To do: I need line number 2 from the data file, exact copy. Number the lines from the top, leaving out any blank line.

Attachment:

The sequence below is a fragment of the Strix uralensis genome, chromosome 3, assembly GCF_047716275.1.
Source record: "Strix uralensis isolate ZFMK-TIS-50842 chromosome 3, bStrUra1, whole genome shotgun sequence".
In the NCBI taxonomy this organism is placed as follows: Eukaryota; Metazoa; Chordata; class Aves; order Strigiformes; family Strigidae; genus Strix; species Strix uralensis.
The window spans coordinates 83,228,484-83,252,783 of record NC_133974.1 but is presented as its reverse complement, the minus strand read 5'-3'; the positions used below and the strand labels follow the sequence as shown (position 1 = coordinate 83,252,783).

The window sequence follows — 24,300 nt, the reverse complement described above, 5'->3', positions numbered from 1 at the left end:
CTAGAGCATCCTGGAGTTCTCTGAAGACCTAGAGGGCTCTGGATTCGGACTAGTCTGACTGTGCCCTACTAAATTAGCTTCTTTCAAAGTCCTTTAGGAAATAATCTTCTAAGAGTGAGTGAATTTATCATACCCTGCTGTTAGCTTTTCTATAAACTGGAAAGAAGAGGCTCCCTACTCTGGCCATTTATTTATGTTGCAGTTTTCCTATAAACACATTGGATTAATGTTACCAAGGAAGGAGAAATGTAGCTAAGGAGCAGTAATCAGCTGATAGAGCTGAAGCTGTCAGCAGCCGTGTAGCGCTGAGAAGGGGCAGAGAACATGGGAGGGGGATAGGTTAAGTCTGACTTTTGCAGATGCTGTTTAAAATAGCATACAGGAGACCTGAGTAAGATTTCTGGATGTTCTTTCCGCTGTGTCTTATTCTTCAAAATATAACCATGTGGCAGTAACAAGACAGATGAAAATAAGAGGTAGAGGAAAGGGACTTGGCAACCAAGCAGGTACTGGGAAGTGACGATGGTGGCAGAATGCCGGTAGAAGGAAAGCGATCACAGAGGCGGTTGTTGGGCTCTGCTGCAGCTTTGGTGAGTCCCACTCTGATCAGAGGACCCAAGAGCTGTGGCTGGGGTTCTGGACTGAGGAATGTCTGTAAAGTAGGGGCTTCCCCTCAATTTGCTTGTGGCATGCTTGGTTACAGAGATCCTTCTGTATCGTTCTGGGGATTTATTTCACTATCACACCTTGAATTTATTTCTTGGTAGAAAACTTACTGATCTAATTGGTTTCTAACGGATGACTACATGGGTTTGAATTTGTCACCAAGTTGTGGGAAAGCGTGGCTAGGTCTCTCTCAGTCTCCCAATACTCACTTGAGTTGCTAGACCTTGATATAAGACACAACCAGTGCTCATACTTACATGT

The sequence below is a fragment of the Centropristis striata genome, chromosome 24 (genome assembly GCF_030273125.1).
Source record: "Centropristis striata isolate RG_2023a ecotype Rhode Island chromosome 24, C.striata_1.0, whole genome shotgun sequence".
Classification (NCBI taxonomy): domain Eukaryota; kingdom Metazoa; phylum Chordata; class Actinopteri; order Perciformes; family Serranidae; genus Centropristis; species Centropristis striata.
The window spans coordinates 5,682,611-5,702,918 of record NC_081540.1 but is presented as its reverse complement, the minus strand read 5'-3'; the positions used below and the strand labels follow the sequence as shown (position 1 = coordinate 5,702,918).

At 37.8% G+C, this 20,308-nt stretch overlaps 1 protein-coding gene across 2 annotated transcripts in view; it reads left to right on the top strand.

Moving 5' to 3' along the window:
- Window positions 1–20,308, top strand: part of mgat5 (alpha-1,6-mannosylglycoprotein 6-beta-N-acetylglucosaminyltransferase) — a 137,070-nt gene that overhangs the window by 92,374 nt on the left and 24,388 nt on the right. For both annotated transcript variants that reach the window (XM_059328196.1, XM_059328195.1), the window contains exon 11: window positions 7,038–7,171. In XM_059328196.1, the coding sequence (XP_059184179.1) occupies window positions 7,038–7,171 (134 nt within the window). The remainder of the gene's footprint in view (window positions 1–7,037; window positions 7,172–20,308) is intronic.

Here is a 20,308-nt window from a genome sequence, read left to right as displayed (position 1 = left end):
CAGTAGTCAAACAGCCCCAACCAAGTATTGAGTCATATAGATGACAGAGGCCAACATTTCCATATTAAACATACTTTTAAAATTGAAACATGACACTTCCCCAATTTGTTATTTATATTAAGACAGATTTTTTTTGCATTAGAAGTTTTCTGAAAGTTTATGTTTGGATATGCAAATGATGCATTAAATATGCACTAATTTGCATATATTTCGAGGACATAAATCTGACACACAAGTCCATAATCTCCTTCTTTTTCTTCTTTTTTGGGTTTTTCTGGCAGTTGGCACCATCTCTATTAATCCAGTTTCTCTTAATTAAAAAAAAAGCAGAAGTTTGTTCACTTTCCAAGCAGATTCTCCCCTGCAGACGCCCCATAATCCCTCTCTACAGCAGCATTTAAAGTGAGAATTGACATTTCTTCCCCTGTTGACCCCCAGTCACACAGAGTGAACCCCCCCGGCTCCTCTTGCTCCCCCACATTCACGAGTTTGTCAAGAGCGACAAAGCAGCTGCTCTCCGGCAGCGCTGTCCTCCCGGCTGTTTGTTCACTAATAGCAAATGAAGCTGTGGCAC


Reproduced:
Source record: "Strix uralensis isolate ZFMK-TIS-50842 chromosome 3, bStrUra1, whole genome shotgun sequence".